Q: What about the audio processing – what does PS5 do in this area?
A: As part of the overarching silicon deal with AMD, PS5 is touted to have a groundbreaking 3D audio processing chip that will enhance player immersion in a 3D space (particularly in VR).
Q: We’ve been using hard drives in consoles for ages – does the PS5 do anything different on this front?
A: Oh boy, does it ever do something different. Eschewing the regular hard disk drives seen in the PS3 and PS4, the PS5 will use an ultra-fast SSD instead. How fast is it though? Well, it loads Insomniac’s superb Spider-Man in just over 0.5 seconds – an improvement that is some 19(!) times faster than what the PS4 Pro can achieve. So yeah, that fast.
Q: Will PS5 include a 4K Blu Ray drive?
A: All we know at this point is that the machine will include a physical optical drive. However, the prices of 4K Blu Ray drives are tumbling and this time next year will be even cheaper still, so we would be quite surprised to not see one inside the PS5 quite honestly.
Q: Do we know how much storage the PS5 will pack?
A: At the stage no, though we’d be very surprised (and mildly horrified) if it clocked in at anywhere less than 1TB – especially given how big game installs are these days, and how much bigger they’ll get in the future, too.
Q: What about games? What sorts of titles can we expect on PS5?
A: Mark Cerny seemed very coy when asked whether or not Death Stranding would be coming to PS5 – though to be honest, his cheeky grin did little to dissuade us to the contrary. Beyond that, we know it’s likely that Cyberpunk 2077 will be PS5 bound, as will the new Lord of the Rings: Gollum adventure from Daedalic Entertainment. To make things a little easier, we’ve got a list of all the games currently confirmed for PS5 right here. Oh, don’t be surprised to see a whole bunch of first-party games too, from developers such as Insomniac Games.
Q: Talk to me about backwards compatibility – I’ve got a wall that is *just* PS4 games; please tell me I’ll be able to play them on PS5. Please.
A: You can! Mark Cerny confirmed that the PS5 will play PS4 games. Where things get a bit murky is exactly how it’ll do it and what sort of improvements we can expect the PS5 hardware to provide these older games.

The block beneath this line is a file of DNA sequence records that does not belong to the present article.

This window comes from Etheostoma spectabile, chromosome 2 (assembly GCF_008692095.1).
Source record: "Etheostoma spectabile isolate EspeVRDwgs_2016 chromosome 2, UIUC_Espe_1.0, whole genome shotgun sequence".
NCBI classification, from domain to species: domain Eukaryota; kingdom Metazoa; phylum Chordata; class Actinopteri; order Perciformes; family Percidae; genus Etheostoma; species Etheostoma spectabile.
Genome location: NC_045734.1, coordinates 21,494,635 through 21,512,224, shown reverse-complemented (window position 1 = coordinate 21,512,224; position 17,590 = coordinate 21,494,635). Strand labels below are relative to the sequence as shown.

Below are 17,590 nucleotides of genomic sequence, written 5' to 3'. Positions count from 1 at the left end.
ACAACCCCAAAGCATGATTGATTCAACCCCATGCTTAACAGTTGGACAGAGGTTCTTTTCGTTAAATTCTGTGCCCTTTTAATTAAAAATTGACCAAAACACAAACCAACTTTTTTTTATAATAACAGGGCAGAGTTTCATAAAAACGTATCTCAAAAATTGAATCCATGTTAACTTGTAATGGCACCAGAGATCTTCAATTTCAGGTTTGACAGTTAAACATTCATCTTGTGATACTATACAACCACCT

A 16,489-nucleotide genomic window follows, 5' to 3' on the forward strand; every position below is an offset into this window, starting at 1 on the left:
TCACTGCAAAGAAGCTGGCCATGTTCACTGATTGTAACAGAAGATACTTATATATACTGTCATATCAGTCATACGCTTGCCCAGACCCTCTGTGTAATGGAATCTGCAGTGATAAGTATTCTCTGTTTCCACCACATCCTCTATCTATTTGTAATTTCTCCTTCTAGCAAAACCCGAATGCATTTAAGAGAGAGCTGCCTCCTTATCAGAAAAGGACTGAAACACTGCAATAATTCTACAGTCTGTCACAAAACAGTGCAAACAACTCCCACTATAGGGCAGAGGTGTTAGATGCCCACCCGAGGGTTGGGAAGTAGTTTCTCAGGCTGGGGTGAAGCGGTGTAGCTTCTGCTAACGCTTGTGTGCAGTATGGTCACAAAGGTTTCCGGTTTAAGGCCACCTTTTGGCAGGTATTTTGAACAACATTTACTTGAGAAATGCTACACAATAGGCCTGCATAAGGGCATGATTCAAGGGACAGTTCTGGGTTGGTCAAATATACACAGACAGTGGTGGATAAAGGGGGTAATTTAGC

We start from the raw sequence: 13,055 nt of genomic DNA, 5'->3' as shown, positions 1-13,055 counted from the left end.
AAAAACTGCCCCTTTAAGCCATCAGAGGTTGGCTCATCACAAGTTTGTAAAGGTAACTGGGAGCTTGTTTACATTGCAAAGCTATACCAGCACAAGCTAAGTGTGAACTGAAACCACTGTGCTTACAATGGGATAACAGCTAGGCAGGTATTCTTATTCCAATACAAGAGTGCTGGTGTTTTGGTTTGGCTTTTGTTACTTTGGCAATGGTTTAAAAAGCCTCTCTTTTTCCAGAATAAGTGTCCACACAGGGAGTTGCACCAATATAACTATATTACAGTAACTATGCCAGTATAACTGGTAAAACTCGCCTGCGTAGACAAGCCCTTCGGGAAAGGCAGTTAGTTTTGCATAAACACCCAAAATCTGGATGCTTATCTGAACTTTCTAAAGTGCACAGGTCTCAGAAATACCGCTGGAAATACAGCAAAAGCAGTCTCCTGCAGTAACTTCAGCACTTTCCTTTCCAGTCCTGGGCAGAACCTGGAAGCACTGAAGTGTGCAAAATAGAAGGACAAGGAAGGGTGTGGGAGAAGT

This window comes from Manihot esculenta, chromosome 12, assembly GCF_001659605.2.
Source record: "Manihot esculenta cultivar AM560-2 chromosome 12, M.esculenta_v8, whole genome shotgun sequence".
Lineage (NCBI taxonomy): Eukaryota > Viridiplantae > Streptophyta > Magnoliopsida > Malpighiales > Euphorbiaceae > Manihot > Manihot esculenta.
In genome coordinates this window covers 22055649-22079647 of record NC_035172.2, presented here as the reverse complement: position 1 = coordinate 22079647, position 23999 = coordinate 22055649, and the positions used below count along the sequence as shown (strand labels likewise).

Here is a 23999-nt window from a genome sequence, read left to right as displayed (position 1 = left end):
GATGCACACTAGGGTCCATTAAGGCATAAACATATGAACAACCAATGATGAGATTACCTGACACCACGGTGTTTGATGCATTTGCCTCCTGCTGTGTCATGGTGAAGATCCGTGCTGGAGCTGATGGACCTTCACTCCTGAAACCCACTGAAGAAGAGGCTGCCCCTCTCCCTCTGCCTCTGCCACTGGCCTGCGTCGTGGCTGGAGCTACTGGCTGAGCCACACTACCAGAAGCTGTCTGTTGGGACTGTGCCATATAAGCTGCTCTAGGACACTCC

Q: Will the PS5 be able to play PS1, PS2 and maybe even PS3 games?
A: Now this is the side of the backwards compatibility equation that we desperately need more information on. As yet, we simply don’t know.
Q: How will PS Now figure into Sony’s PS5 plans?
A: This is an interesting one – not least because it’ll be interesting to see how Sony reacts and adjusts PS Now (if at all) to the recent announcement by Google of their cutting edge Stadia streaming service. Well, now we know – at least to an extent. On May 16th, 2019 Sony and Microsoft announced a ‘strategic partnership’ that extends to their streaming services and also the sharing of game development tech – an obvious shot across the bow of Google’s Stadia platform. How this unfolds further down the line though, is anyone’s guess right now. All the same, these are exciting times indeed; especially considering just how many games are on the PS Now service.
Q: Can we expect PS Plus to change with the release of PS5?
A: Again, we have nothing concrete to go on regarding this – our guess though, is that Sony will use PS Plus to support the PS5 at launch and within the first year of release with a range of smaller games and indie releases; much like they did at the launch of PS4 with the likes of Resogun and Contrast.
Q: What’s the deal with PSVR? Will PS5 support it?
A: It most certainly will – yep! Like regular PS4 games though, we don’t know yet know exactly what improvements the PS5 will bring to the existing PSVR unit or the games and experiences it supports.
Q: What about a PSVR2? Surely Sony would want to release a next-gen version of their current headset?
A: On that second part you are correct – after selling more than 4 million units, PSVR is in a really good spot right now and so a much more capable PSVR2 seems like a sure thing. The thing is, Sony’s R&D and production capacity only stretches so far, meaning that we’ll likely see a PSVR successor a good while after launch; so expect Sony to make a big deal out of PS5’s compatibility with the existing PSVR headset. That said, we are starting to see Sony patent and invest in R&D on PSVR2 related projects – such as this haptic VR glove for example that simulates the sensation of impact, pulling and pushing.